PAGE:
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Aspotogan, Nova Scotia wants to be famous

© By Pat Brennan
  It's called the Aspotogan Peninsula. It pokes out into the Atlantic Ocean to separate Mahone Bay from St. Margaret's Bay; two of the prettiest waterfront areas in Nova Scotia. Innkeeper, Rhys Harnish, hopes to make the name Aspotogan as well known to tourists as the Cabot Trail, the scenic road that circles Cape Breton Island. He claims the twisting, meandering road that traces the edge of the Aspotogan Peninsula offers more spectacular views, more quiet, postcard coves, more history, more ocean foods and more opportunities to meet the people who bring that food ashore, than does the famous Cabot Trail. And Harnish points out that this scenic drive is a mere 35 minutes south of Halifax
     Harnish and his wife Kim own the Dauphinee Inn in Hubbards. It is one of 11 different business operations on the peninsula that are kicking in to a promotional campaign to attract more visitors onto the peninsula. One of the problems facing the peninsula's tourism ambitions is that it has very popular neighbours. About 10 kilometres to the north, you find Peggy's Cove, one of the most popular tourist destinations in Atlantic Canada. Drive 15 kilometres south and you are in Lunenburg, one of only two UNESCO World Heritage communities in Canada (the other is Quebec City within the walls).
     Highway 3 carries thousands of cars, RVs, tour buses and motorcycles daily between these two unique and famous destinations, but it doesn't venture out onto the Aspotogan Peninsula that protrudes 10 kilometres out into the Atlantic. And that isolation is part of the charm of this peninsula. "We have smooth rocky shores just like at Peggy's Cove, but when you scamper over the rocks on Aspotogan you'll likely be alone," says Harnish. "At Peggy's Cove it's pretty hard to take a picture of the lighthouse without strangers in the shot. Yes, there are some people on Aspotogan who want us to keep quiet about the jewel we have here and we certainly don't want to see the traffic that our neighbours do," Harnish claims "but at the same time we also want to share the beauty we live with here with a few more people."

   
He and his co-sponsors of the tourism campaign rely on tourism to make a living. They have launched a web page called Ten Beaches because there are 10 separate sandy beaches along the rugged shore of the peninsula. There are also a handful of small fishing villages, each populated by a few dozen friendly people, happy to talk about their fishing heritage.
     The area is sometimes called Blandford Peninsula because the town of Blandford sits out near the point. It's the home of Canada's last whaling station, which closed in 1972 when Ottawa banned whale hunting. Now, the fishing village is home to numerous artists and the boutiques that display their creations.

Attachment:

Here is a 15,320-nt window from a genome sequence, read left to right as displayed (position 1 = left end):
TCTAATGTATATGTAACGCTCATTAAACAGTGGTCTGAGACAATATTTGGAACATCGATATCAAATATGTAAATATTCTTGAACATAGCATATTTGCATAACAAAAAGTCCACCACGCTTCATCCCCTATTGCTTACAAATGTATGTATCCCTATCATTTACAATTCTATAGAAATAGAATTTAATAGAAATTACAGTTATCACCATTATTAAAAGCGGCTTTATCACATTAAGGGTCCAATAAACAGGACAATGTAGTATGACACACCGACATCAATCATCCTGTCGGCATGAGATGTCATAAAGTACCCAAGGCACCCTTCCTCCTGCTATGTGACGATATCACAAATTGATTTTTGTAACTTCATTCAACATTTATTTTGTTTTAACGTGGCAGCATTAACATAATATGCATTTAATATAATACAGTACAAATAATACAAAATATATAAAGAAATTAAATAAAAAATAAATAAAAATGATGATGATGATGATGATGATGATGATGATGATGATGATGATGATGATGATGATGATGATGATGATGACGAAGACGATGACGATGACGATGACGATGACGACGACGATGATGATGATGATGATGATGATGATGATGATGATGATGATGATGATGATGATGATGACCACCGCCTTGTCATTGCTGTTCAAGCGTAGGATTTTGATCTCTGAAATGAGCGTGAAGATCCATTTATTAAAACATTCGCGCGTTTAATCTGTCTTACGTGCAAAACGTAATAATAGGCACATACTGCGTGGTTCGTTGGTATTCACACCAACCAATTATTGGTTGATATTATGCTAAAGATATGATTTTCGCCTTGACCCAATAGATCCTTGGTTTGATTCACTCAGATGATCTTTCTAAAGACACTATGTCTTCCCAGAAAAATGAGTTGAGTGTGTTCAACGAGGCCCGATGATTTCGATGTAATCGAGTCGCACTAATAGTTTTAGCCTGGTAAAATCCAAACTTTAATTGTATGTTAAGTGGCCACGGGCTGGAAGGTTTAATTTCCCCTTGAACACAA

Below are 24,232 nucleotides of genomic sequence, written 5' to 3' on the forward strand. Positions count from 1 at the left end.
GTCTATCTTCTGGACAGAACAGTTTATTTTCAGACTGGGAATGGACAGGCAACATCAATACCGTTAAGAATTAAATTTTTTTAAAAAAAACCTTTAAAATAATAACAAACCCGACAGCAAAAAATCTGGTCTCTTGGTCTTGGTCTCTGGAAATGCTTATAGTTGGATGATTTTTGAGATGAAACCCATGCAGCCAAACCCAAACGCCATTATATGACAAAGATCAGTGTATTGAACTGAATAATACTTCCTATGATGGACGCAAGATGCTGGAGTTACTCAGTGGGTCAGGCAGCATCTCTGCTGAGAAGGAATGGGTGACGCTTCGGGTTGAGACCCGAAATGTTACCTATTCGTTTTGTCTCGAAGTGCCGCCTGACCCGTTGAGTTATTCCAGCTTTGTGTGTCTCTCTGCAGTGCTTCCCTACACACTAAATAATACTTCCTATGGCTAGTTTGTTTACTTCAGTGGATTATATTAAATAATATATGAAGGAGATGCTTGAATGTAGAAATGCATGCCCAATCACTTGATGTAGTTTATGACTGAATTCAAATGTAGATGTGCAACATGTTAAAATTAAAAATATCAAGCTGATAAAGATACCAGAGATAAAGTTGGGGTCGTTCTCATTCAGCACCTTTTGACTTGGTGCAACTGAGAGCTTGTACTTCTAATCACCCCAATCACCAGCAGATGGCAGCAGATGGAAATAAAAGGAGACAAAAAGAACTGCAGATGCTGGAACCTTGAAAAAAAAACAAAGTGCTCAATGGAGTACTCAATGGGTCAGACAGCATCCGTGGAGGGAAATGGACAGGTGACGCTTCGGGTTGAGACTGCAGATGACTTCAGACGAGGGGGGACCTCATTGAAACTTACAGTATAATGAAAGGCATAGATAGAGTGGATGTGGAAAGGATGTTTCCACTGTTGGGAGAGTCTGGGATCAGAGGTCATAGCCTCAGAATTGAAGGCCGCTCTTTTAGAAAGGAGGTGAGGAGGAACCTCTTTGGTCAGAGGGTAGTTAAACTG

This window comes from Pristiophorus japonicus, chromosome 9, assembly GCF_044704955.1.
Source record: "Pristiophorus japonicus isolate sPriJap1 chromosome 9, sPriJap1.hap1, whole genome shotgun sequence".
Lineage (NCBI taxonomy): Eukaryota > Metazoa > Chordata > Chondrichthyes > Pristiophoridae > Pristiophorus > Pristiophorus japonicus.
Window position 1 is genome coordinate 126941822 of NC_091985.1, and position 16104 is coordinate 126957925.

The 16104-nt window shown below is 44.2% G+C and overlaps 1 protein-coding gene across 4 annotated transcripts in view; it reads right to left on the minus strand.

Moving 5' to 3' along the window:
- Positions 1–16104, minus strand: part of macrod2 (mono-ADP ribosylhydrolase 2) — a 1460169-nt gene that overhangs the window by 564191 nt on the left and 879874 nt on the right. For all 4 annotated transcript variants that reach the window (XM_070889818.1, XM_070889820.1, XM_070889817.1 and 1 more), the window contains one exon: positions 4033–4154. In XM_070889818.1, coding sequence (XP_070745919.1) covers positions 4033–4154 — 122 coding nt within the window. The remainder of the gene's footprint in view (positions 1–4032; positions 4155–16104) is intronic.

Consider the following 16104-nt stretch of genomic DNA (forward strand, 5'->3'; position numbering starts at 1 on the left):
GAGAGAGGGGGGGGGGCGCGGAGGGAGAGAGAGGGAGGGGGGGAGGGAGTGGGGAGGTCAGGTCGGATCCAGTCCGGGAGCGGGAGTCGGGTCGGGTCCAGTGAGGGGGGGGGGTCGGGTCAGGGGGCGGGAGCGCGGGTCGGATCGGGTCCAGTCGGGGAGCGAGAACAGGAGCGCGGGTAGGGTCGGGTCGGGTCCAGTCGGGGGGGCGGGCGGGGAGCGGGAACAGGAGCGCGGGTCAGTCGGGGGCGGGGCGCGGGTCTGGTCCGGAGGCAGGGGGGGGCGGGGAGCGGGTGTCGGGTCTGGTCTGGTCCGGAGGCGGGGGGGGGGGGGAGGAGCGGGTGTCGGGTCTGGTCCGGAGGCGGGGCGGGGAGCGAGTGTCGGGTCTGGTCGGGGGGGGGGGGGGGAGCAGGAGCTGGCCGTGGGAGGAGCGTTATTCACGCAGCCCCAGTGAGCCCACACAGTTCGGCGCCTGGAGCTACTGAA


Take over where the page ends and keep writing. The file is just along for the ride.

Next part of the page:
Hubbards Beach claims to be the finest of the 10 beaches on the peninsula, but Meisners Beach, the only one of the 10 facing onto Mahone Bay claims it has warmer water. Hubbards is groomed each day. It has a private access road, but that road is owned by Harnish and his family, and he says you are welcome anytime. The campground beside the beach is also owned by Harnish, as is the beautiful Dauphinee Inn overlooking Hubbards' Harbour. It's not just through hard work and saving that has acquired these lands for Harnish. His family sailed into the harbour in 1790 when it was pure wilderness.
     The English powers in Halifax were concerned about pesky French colonists from over on the Bay of Fundy coming to the Atlantic side and trying to introduce their version of civilization. So, the English governor in Halifax offered land grants to brave souls (read English and non-Catholic) who would venture out into the wilderness and build a log cabin. Harnish's ancestors did just that, and the family has been building things ever since. One of the structures Harnish's father built is the famous Shore Club, the last of the great dance halls of Nova Scotia.
     He built the hall in 1946 because the famous Harnish lobster suppers on the beach were often disrupted by rough weather. More than a million lobster suppers have been served in the hall and still are today from Wednesday to Sunday until Oct. 8. The prices, $25.22, $31.30 or $36.65 depend on the size of the lobster, but also includes unlimited fresh mussels, all-you-can-eat salad bar, potato salad and fresh berry shortcake.
     They still have big Saturday Night Dances at the Shore Club where little decor has changed since it was built. The club and the village stood in for three years as Black Harbour, a CBC drama series, and a variety of other movies have been filmed in the club. Rhys' son, Luke, will be happy to show you a photo with his arm around singer Mariah Carey, who filmed her movie Glitter at the Shore Club.
     The lobsters used to be boiled in a large copper pot taken from the U.S. Frigate, Chesapeake, which lost a hand-to-hand sea battle in St. Margaret's Bay with the British gunboat, Shannon, in 1813. The winning captain's description of that battle is on the Ten Beaches web page, and it could have been lifted by director and writer Peter Weir for the fight scenes in his Oscar-winning movie, Master and Commander: The Far Side of the World, with Russell Crow.
     That web page also contains a lot more information about Aspotogan Peninsula. Get there ahead of the crowds!

Patrick Brennan is a veteran travel, business writer/photographer based in Guelph. His credits include writing for a chain of 60 newspapers with 1.6 million readers. He was a staff writer/photographer at the Toronto Star for 32 years.

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Pat Brennan

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